Latest Posts

S2S VPN Between Azure VPN Gateway and On Prem Firewall

Azure VPN gateways provide cross-premises connectivity between customer premises and Azure. This post is to record some configurations during setup.

  • Create a virtual network
  • Create a VPN gateway
  • Create a local network gateway
  • Create a VPN connection
  • Verify the connection


The following cross-premises virtual network gateway connections are supported:
  • Site-to-site: VPN connection over IPsec (IKE v1 and IKE v2). This type of connection requires a VPN device or RRAS. For more information, see Site-to-site.
  • Point-to-site: VPN connection over SSTP (Secure Socket Tunneling Protocol) or IKE v2. This connection doesn't require a VPN device. For more information, see Point-to-site.
  • VNet-to-VNet: This type of connection is the same as a site-to-site configuration. VNet to VNet is a VPN connection over IPsec (IKE v1 and IKE v2). It doesn't require a VPN device. For more information, see VNet-to-VNet.
  • Multi-Site: This is a variation of a site-to-site configuration that allows you to connect multiple on-premises sites to a virtual network. For more information, see Multi-Site.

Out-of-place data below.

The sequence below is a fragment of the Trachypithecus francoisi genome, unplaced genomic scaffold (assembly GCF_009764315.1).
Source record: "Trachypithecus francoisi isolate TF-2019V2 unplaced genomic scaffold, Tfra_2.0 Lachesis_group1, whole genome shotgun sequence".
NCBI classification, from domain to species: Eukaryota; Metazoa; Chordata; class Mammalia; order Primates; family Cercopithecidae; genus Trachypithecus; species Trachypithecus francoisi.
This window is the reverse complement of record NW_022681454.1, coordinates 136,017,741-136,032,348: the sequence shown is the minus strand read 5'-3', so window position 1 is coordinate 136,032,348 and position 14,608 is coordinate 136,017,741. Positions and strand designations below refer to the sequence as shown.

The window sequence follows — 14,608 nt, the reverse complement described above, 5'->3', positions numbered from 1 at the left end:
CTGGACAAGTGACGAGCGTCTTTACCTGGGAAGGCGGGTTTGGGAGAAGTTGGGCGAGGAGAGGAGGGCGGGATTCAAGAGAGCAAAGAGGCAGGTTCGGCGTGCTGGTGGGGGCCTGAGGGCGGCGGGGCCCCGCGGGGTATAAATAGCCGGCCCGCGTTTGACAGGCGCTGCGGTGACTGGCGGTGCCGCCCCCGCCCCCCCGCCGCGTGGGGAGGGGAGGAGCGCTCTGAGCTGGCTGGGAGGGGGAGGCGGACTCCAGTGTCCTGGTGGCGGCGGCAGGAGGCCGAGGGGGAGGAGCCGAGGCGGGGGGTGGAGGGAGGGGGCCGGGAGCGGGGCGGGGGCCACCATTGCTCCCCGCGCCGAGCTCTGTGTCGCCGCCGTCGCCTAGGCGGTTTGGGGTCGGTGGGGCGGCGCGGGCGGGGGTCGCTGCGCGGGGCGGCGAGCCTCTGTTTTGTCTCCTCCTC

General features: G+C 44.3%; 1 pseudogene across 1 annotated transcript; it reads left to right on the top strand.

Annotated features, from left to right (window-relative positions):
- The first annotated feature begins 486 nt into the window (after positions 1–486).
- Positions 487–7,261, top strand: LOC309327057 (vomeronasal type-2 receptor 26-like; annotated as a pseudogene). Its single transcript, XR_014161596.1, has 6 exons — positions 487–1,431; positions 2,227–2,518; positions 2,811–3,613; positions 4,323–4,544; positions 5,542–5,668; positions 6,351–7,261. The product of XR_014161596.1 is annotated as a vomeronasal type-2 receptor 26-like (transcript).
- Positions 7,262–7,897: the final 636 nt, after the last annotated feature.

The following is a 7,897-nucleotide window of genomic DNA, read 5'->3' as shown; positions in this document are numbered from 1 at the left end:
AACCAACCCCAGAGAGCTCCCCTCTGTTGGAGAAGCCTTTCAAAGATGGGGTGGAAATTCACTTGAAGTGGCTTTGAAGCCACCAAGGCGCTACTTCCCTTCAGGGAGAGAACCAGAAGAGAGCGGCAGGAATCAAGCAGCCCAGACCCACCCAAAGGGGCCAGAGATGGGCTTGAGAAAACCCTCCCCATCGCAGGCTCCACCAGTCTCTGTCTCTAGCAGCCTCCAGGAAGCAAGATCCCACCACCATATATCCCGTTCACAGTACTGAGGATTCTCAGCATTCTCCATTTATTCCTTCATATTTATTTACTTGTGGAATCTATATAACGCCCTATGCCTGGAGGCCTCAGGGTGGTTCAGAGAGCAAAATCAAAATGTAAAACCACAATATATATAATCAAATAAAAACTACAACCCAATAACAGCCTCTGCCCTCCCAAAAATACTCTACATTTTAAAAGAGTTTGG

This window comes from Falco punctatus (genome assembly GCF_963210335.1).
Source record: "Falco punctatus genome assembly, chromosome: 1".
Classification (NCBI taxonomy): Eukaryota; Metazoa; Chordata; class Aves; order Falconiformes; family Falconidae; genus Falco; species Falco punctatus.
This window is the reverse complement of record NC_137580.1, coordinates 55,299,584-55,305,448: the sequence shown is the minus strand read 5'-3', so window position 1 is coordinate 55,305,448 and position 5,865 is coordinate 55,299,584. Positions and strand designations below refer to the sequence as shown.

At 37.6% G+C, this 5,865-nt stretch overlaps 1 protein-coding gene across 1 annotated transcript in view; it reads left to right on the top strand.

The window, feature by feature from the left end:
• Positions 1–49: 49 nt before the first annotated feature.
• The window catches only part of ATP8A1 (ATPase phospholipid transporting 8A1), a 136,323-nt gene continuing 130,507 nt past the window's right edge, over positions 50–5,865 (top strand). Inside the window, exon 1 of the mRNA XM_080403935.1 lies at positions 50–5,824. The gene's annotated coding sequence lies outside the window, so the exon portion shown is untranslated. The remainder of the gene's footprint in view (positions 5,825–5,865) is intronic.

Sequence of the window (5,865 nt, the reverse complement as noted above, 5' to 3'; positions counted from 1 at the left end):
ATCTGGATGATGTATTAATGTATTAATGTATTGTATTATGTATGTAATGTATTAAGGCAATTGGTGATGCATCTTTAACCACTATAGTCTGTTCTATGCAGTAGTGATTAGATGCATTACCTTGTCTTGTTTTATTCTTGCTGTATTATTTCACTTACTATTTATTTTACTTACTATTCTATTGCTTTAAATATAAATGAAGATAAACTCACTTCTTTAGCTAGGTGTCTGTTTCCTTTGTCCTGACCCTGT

• ExpressRoute: ExpressRoute is a private connection to Azure from your WAN, not a VPN connection over the public Internet. For more information, see the ExpressRoute Technical Overview and the ExpressRoute FAQ.


  • An Azure account with an active subscription. If you don't have one, create one for free.
  • Make sure you have a compatible VPN device and someone who is able to configure it. For more information about compatible VPN devices and device configuration, see About VPN Devices.
  • Verify that you have an externally facing public IPv4 address for your VPN device.
  • If you're unfamiliar with the IP address ranges located in your on-premises network configuration, you need to coordinate with someone who can provide those details for you. When you create this configuration, you must specify the IP address range prefixes that Azure will route to your on-premises location. None of the subnets of your on-premises network can over lap with the virtual network subnets that you want to connect to.